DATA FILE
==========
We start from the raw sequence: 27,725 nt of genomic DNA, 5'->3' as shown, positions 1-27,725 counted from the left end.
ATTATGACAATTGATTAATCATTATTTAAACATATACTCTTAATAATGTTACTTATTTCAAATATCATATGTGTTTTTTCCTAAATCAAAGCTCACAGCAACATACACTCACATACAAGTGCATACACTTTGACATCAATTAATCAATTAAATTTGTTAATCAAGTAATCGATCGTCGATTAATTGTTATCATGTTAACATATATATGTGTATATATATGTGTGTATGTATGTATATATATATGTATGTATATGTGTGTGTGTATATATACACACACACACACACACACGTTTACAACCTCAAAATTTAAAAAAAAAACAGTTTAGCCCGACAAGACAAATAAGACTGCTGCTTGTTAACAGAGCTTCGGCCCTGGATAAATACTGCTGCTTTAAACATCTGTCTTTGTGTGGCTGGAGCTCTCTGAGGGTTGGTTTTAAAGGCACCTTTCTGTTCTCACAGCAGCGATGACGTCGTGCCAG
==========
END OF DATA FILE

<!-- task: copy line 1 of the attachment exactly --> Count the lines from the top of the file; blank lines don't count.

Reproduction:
We start from the raw sequence: 27,725 nt of genomic DNA, 5'->3' as shown, positions 1-27,725 counted from the left end.